Austin Johnson carves the deep bowl at the Campbell River skate park in the early afternoon in a photo from A Day in the Life of Campbell River, the Ma Murray Award finalist in the Photo Essay Award category,. Photo by Marc Kitteringham / Campbell River Mirror

Austin Johnson carves the deep bowl at the Campbell River skate park in the early afternoon in a photo from A Day in the Life of Campbell River, the Ma Murray Award finalist in the Photo Essay Award category,. Photo by Marc Kitteringham / Campbell River Mirror

Mirror a finalist in five Ma Murray Community Newsmedia Award categories

Winners will be unveiled in May 14 newspaper industry gala event

The Campbell River Mirror is up for five Ma Murray Community Newsmedia Awards from the BC and Yukon Community News Media Association Saturday, May 14.

The awards recognize excellence in advertising, writing and photography as well as special publications as created by community news organizations around British Columbia and Yukon in 2021. Three finalists have been announced for all categories and the winners will be unveiled at a BCYCNA gala Saturday, May 14 at the River Rock Resort and Casino.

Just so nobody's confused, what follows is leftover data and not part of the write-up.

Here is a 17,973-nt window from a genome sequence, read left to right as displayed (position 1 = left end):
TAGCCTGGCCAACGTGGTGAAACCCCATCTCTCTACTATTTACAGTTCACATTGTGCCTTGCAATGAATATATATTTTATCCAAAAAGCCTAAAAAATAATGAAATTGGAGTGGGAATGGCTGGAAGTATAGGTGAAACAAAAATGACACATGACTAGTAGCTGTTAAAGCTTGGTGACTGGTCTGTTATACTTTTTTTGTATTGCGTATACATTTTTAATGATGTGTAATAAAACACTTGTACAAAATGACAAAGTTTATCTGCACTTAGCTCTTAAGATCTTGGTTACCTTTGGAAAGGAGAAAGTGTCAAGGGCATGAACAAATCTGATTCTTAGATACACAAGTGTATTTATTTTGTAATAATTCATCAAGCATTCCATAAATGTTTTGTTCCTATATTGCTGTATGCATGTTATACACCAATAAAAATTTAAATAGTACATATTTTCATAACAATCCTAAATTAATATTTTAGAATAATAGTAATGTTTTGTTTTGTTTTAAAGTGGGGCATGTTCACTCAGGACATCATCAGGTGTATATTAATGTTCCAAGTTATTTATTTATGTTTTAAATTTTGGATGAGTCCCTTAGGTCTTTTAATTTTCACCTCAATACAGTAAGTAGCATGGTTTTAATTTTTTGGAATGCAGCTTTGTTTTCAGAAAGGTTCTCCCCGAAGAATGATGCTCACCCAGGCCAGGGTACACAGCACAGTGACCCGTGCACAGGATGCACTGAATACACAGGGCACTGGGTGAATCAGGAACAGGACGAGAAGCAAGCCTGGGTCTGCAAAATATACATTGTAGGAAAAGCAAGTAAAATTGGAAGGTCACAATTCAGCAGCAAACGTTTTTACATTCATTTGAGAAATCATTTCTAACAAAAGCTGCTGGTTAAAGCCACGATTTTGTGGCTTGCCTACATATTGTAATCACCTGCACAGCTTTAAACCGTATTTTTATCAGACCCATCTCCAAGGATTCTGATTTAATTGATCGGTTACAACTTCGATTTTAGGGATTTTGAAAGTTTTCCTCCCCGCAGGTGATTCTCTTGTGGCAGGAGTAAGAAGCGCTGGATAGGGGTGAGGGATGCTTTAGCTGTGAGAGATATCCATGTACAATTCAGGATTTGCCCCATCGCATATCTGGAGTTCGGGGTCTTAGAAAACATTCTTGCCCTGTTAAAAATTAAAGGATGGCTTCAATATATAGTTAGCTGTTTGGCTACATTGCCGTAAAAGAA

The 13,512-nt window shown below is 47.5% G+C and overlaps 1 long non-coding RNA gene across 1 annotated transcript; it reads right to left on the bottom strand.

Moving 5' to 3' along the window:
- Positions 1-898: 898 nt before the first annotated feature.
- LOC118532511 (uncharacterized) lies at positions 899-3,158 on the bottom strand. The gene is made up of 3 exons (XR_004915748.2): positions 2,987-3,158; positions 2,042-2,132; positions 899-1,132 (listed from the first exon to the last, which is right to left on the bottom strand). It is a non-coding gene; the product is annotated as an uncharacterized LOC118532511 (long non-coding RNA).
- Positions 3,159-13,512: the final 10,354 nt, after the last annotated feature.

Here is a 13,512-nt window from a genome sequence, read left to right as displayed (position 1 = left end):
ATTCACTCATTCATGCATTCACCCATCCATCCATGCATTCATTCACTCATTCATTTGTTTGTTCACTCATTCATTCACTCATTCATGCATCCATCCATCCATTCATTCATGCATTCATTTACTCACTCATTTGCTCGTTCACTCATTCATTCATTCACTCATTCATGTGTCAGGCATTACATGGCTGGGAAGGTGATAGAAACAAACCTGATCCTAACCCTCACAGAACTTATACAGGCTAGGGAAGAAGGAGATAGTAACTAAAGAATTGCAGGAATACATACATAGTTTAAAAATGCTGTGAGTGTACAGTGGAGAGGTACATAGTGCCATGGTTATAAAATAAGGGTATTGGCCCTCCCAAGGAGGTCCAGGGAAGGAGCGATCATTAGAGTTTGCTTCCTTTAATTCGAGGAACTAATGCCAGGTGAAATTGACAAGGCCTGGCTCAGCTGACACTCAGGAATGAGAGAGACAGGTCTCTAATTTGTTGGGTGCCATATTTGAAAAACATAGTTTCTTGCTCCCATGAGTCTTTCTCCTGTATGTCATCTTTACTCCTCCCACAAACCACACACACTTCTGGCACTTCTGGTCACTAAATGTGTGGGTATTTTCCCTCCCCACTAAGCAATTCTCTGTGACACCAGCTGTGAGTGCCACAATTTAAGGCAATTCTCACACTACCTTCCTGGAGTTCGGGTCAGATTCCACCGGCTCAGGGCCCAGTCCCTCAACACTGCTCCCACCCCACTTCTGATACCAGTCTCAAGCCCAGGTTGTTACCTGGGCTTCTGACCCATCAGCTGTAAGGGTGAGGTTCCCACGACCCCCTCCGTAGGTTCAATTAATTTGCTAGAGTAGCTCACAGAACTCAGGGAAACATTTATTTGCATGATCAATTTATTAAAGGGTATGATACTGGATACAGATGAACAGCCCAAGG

Mirror editor Alistair Taylor is a finalist in the Editorial Award category for the June 30, 2021 editorial: “We can’t move forward as a nation without coming to terms with this stark indictment of our colonial past.”

Mirror multi-media journalist Marc Kitteringham is a finalist for the Spot News Award, Over 10,000 (circulation) for his photo “Family of slain Indigenous man confronts RCMP.”

Mirror staff members Marc Kitteringham Sean Feagan, Alistair Taylor and Taija Larmond are joint finalists in the Photo Essay Award for their teamwork on “A Day in the Life of Campbell River.”

Former Mirror staff member Sean Feagan is a finalist for two awards: Sports Photo Award, Under 10,000 for “On the ‘Green’” and Feature Video Award for “Cycle club volunteers work to improve Snowden Trail.”

Margaret “Ma” Murray was a Canadian newspaper editor, publisher and columnist, as well as an Order of Canada officer. She built a legendary reputation running newspapers in British Columbia’s northeast with a spicy wit, rural wisdom and strong opinions. Her editorials were often signed off with the phrase “And that’s fer damshur!”

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